Arnold Racine Identified

Arnold Racine did not remember this photograph. His first comment was that he was surprised to see it, but he added, “It was taken more than 60 years ago; at that time, I was able to run faster than nowadays!”

Arnold was born on June 15, 1930, in the 12th arrondissement of Paris. His mother, Frida (née Pessine) Racine, was born on February 15, 1904, in Velikiye Luki, Russia. His father, Noël Racine, was born on October 5, 1897, in Ukraine. He was in the Russian Army in 1917 and ended up interned in France after the Bolshevik Revolution in 1917. Noël’s 14 brothers and sisters remained in Ukraine.

Arnold’s parents were married in 1929 in Paris and lived at 3 rue Lucien Guitry in the 20th arrondissement. Arnold’s family was liberal and not religious. His paternal grandfather was a member of the Bund. Noël Racine worked as a gem salesman, and Arnold’s mother was a housewife.

Arnold went to school at 30 rue de la Plaine in the 20th arrondissement. In 1943, Arnold’s grandparents and his mother were arrested (probably during the roundup of the elderly). At that time, Arnold was at a school where three Jewish boys wore the Star of David. When the Miliciens (members of a paramilitary force established by the Vichy regime) came to the school, Arnold’s teacher hid the three boys in his school-provided apartment and said that the police had taken the Jewish children 30 minutes earlier. Arnold and the two other boys remained in the apartment over night. The next day, Arnold’s father came to the school to pick up his son and take him to the Loiret, where Arnold stayed with a baker, Mr. Cotté, who happened to be in the Resistance. Arnold’s father went back to Paris and was denounced by the concierge who called the Gestapo. He was arrested, sent to Drancy before his deportation to Auschwitz  (Convoy 76 on June 30, 1944), and murdered.

Arnold remained with the Cotté family and went to school, where he was in the same classroom as the family’s son. Later, the family sent Arnold to stay with a farmer in Quarré-les-Tombes in Yonne. Arnold compares the farmer to the French classic movie Le Vieil Homme et l’Enfant (The Two of Us) made in 1966 in which an old farmer (played by Michel Simon) who supports the Maréchal Pétain hides a little Jewish boy without having any idea about what being Jewish means. Arnold remembers that there was a big portrait of the Maréchal Pétain in the farmer’s house, and the farmer used to say: “le vieux, il désenjuive la France” (“the old man, he is ‘de-jewifying’ France”). His wife used to advise him to be careful because of Arnold’s presence. To this, the farmer answered: “Him, nobody will touch him, he is my grandson!”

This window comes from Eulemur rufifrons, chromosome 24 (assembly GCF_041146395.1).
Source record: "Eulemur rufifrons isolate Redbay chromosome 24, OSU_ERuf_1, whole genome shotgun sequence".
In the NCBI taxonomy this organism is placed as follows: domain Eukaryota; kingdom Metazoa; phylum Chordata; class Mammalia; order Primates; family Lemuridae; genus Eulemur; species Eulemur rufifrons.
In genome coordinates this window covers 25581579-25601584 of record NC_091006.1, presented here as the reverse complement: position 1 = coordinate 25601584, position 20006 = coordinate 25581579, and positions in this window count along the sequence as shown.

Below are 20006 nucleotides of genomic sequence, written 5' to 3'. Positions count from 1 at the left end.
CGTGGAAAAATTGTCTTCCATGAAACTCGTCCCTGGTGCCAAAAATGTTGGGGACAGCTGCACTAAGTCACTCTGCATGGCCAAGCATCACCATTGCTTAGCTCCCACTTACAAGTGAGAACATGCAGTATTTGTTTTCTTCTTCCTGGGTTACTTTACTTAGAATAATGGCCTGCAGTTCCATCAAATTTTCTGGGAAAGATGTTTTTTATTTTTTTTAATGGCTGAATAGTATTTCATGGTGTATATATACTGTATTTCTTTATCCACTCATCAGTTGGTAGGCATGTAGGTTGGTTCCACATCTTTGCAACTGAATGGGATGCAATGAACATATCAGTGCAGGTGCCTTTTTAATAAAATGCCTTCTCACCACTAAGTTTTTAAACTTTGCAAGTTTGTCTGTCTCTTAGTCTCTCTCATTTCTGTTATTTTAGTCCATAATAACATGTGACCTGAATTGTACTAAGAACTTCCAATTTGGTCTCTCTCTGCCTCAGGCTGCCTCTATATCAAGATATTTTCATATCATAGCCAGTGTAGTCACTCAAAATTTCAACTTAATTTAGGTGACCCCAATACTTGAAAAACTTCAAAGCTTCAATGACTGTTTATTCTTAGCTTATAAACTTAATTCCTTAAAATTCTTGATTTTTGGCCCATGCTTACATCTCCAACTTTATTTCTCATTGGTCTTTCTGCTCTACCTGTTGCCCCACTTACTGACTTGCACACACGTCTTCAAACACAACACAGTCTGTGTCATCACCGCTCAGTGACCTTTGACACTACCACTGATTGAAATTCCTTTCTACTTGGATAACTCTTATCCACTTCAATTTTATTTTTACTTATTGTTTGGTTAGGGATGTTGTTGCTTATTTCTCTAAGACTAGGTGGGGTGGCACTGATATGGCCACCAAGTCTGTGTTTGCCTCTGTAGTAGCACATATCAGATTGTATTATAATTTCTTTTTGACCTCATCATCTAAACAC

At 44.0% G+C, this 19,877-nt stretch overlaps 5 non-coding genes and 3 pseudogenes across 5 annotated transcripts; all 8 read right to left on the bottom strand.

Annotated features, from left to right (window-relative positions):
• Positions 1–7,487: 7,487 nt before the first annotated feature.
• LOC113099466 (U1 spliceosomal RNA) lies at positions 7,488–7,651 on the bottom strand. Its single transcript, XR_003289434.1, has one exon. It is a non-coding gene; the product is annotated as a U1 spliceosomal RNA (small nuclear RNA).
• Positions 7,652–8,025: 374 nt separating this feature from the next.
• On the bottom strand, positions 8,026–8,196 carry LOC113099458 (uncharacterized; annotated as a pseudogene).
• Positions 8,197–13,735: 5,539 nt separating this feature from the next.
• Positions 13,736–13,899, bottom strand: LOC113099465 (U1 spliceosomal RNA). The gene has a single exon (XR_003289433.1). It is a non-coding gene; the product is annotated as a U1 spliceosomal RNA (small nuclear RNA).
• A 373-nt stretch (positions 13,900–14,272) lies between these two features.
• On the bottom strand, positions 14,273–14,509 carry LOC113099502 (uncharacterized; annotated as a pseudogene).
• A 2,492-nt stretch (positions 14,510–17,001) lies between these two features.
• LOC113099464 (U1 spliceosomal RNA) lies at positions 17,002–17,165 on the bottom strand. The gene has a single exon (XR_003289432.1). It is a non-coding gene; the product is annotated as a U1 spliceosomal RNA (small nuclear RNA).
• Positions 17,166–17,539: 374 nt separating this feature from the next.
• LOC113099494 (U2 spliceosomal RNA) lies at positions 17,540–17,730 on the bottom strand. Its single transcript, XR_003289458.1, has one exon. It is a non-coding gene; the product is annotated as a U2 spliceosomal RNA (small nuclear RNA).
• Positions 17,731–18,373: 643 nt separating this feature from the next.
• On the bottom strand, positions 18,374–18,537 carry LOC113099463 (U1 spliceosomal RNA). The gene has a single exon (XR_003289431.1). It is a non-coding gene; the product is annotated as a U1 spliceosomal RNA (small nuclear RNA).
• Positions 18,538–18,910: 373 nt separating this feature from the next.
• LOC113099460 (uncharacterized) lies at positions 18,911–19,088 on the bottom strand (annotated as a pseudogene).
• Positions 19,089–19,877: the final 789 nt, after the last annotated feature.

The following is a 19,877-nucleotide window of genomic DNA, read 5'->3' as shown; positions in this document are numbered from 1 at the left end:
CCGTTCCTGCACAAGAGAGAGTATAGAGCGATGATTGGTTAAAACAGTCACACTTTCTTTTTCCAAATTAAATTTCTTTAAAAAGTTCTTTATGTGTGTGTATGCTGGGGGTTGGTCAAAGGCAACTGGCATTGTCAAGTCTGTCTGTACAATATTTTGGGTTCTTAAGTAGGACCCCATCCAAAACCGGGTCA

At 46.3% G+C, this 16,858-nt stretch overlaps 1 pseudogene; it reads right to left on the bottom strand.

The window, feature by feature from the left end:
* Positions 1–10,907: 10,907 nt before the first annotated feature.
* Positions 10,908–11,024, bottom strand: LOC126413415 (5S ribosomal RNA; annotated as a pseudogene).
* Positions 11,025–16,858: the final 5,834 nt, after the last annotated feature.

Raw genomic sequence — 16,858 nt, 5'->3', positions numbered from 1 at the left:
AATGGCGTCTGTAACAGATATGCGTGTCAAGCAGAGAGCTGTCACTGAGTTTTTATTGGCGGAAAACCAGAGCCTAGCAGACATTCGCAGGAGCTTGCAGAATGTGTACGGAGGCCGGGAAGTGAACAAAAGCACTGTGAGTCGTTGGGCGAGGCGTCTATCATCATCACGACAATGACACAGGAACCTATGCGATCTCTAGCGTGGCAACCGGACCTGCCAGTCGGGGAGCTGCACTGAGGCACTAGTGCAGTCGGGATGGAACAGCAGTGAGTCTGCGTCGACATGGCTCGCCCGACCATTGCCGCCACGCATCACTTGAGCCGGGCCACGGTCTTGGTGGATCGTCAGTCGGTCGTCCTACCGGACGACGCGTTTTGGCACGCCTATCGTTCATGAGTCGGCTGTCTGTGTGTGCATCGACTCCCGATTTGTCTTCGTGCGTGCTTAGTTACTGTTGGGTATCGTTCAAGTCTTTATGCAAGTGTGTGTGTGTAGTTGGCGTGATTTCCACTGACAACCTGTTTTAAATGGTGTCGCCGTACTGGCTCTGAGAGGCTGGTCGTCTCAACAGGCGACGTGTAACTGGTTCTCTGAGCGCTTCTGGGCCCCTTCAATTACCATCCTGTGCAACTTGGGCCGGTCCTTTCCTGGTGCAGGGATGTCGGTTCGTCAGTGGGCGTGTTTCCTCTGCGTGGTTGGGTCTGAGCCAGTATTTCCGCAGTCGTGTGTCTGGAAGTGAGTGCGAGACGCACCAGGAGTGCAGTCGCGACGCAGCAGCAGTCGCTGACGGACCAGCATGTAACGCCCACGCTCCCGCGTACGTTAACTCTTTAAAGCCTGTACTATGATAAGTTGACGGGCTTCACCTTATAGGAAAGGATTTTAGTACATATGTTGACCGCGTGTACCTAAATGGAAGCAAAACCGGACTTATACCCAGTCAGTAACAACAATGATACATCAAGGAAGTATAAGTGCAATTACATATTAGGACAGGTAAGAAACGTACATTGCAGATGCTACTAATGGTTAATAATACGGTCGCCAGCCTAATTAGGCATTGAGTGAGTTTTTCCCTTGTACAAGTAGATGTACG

Arnold remained eight days with this couple without going to school. Then, Arnold ended up in a resistance group near the Lac des Settons in Nièvre. His first encounter with the American liberators was with a short red-haired soldier who spoke Yiddish. Arnold said he was stunned that Americans spoke Yiddish. The soldier’s captain also spoke Yiddish and a little bit of French. Arnold traveled to Paris with them. The U.S. soldier told Arnold that he would have to continue his journey to Berlin, but when he came back, if Arnold did not have any family who survived, he would adopt him. This soldier did not have children and lived in Brooklyn. He also put Arnold in contact with the Joint Distribution Committee in Paris. Arnold found one of his aunts, Mathilde (his mother’s sister). During the war, Mathilde worked for the store chain Monoprix and Gallery Lafayette. The store was “Aryanized” and fell under a non-Jewish owner who protected her because she knew her job very well.

The Joint Distribution Committee instructed Arnold to go to the Hôtel Lutétia, where he checked the photographs on the wall every day for a month. There, Arnold met a Pole who spoke several languages and who escaped from a camp and fought with partisans. He told Arnold that he should not have too much hope regarding his family and that from that day on, he should think about fighting to defend the Jews in Palestine. He was a member of the Stern Group.  Arnold indeed went to Palestine where he joined the “Dut 75” (Unit 75 in Hebrew), which was composed of French, Belgian, and Canadian Jews. A hundred and sixty men were in that unit, and all were French speakers. Arnold fought during the Negev campaign, in Beersheba, and in other locations in the south. After the War of Independence in 1948, Arnold spent a year in Kibbutz Mesilot near Afula where he worked.

In 1952 or 1953, Arnold returned to France, worked as a bookkeeper, and attended night classes to study accounting. He married and had three children; he now has four grandchildren and one great-grandchild. 

Arnold wanted Mr. Cotté to be honored as Righteous Among the Nations. After the war, Arnold met him in Ivry, where he was still a baker. His response to Arnold’s suggestion was: “Don’t talk nonsense.”  

Arnold has been working for a Jewish radio station in Nice for 15 years, running a weekly program entitled “Au diable la langue de bois.”

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